By Chris Wright
Earlier this week, I started a series on countries that will benefit from the decline on oil prices with a piece onTurkey. As we discussed, countries that have a deficit in their oil supplies stand to benefit strongly from lower oil prices. The second example in the series is India.
Much of Asia is well-positioned for low oil prices. “Given that most economies in Asia are importers of energy, the correction in commodity prices bodes well for the region’s current account and inflation outlook,” says Taimur Baig, Deutsche Bank’s chief Asia economist. “This is welcome news particularly for deficit economies like India and Indonesia.” (Indonesia will be the third in the series.)
India imports almost 80% of its oil, so, like Turkey, it benefits from lower prices as its import bill falls and, with it, its trade deficit. Normally, you would expect low oil prices to help to keep a lid on inflation too, and also the fiscal deficit, since India has long subsidised fuel prices, which requires a lot of money from the government.
The oil price decline is well-timed for India as it follows a lot of hard work to get the country’s fiscal position into decent shape. “India [will be] hoping to enjoy some dividend from strong fiscal, monetary and structural measures of recent years, as well as good will from investors with respect to its new government,” says Baig.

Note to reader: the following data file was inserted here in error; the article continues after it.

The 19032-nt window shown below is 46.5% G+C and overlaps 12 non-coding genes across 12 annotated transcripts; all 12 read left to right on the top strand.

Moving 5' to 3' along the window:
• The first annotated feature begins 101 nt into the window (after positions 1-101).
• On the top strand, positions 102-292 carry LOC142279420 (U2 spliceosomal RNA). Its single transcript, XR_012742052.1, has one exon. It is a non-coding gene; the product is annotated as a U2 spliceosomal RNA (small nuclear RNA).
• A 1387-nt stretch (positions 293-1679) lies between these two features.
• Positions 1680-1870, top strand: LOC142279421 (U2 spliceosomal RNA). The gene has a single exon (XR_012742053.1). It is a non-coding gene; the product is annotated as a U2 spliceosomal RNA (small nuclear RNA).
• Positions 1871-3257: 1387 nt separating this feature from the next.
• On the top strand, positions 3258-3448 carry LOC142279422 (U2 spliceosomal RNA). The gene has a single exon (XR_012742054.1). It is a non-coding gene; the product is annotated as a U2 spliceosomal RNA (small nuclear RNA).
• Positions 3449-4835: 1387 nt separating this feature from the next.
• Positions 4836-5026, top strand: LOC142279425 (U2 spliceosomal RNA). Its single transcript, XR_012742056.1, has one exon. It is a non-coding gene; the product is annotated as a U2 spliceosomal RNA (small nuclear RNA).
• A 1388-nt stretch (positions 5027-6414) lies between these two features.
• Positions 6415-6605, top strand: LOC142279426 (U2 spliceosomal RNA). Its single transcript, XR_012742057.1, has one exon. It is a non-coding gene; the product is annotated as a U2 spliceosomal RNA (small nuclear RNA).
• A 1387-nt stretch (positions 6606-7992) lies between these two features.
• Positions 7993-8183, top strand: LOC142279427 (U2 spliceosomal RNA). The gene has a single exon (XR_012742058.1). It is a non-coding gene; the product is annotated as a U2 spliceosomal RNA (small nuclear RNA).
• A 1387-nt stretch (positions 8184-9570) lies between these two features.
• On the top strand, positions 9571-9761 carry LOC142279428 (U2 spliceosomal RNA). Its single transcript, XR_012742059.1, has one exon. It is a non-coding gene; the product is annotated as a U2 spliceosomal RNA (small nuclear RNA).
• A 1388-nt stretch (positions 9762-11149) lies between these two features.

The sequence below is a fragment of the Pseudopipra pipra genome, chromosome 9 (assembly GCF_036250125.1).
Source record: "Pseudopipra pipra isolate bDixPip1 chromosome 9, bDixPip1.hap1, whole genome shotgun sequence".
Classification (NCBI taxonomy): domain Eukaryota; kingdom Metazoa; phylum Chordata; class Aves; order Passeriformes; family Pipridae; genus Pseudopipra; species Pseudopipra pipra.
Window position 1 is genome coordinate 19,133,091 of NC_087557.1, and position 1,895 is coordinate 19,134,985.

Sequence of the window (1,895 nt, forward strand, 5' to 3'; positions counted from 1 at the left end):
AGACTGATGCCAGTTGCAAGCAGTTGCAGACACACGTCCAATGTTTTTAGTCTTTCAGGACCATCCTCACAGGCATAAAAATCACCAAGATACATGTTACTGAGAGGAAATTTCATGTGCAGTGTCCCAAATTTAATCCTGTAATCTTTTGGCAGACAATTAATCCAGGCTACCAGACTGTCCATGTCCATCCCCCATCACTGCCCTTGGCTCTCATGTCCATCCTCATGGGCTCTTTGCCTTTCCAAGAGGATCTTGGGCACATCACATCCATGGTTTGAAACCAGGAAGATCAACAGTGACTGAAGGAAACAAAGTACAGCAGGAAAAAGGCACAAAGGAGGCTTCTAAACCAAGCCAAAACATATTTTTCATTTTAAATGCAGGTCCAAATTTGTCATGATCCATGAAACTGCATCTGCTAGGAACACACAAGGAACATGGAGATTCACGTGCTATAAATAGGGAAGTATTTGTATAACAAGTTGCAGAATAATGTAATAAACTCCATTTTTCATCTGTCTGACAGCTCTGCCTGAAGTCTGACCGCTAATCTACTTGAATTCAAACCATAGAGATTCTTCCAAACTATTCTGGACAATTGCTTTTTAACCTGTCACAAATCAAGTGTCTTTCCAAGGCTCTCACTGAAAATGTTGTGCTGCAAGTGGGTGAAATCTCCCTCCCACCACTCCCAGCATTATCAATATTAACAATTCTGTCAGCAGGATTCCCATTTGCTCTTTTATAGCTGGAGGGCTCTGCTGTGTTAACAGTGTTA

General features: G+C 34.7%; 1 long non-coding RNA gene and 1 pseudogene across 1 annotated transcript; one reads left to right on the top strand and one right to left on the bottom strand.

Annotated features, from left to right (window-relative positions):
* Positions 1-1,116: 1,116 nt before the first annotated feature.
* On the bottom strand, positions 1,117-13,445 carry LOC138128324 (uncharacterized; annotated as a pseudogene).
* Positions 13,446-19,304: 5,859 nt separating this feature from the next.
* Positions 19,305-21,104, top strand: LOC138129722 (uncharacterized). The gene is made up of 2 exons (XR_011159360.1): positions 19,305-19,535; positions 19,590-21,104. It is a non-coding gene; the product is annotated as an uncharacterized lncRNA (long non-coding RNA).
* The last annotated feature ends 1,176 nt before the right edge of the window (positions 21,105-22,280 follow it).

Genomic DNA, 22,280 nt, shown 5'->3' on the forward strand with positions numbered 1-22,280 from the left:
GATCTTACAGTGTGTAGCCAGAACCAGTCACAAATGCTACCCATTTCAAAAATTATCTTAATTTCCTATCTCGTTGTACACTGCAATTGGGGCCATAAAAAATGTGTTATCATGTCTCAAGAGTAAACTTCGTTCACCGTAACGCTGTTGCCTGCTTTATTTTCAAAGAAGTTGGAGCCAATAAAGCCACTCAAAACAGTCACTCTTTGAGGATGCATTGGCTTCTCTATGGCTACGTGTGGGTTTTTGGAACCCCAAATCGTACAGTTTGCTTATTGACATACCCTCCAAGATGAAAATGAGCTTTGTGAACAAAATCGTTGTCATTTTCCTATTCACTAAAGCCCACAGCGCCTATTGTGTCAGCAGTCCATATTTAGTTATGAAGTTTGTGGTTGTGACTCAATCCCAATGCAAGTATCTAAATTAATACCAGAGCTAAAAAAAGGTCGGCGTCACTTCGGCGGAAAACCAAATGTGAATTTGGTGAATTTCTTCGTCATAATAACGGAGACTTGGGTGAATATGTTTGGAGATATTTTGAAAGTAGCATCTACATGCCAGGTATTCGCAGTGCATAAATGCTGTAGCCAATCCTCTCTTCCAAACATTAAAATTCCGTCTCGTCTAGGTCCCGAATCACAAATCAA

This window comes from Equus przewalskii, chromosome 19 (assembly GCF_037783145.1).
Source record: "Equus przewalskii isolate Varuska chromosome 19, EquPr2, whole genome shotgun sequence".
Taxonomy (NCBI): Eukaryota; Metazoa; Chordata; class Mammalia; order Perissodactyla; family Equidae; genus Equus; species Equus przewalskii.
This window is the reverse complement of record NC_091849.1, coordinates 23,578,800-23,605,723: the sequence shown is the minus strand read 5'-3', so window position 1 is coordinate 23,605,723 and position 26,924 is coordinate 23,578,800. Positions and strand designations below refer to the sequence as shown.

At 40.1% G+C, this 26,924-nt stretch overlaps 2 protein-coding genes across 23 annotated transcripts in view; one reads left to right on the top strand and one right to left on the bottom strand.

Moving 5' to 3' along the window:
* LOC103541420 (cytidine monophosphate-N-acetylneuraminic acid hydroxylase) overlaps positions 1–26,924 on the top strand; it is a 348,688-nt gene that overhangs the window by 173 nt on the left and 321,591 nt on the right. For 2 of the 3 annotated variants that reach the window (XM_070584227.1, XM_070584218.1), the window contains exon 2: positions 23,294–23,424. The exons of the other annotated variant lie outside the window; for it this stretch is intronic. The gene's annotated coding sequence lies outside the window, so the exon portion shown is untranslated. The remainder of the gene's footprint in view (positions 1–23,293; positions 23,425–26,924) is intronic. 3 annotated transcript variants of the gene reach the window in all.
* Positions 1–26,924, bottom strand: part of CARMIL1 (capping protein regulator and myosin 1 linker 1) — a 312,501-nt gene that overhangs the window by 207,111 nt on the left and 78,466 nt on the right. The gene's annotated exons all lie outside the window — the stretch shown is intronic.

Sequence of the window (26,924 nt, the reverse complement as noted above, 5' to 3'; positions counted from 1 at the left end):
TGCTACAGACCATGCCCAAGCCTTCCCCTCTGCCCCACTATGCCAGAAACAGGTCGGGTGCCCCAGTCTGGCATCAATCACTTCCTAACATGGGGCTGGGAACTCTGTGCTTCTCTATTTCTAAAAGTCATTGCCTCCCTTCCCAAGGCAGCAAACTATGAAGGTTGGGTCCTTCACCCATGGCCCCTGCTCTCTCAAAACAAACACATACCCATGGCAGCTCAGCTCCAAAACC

That said, the oil price might not find its way into easing the fiscal deficit as quickly as one might think. As this article explains, quoting Credit Suisse research, there was already a considerable shortfall in subsidy payments relative to the budget from the previous financial year; the low oil price might make it easier to cover that gap, but probably won’t start to make a big difference to the deficit until the next financial year, which is April 2015 to March 2016. The same research also points out that the benefit to the trade deficit appears to have been cancelled out by slowing exports in an environment of weak global growth, and a sudden and huge increase in gold imports. India is, after all, a big exporter, and if some of the world’s bigger consumption demand countries experience slower economic growth (which is part of what the oil price fall is telling us), then that is bad for India.Read full article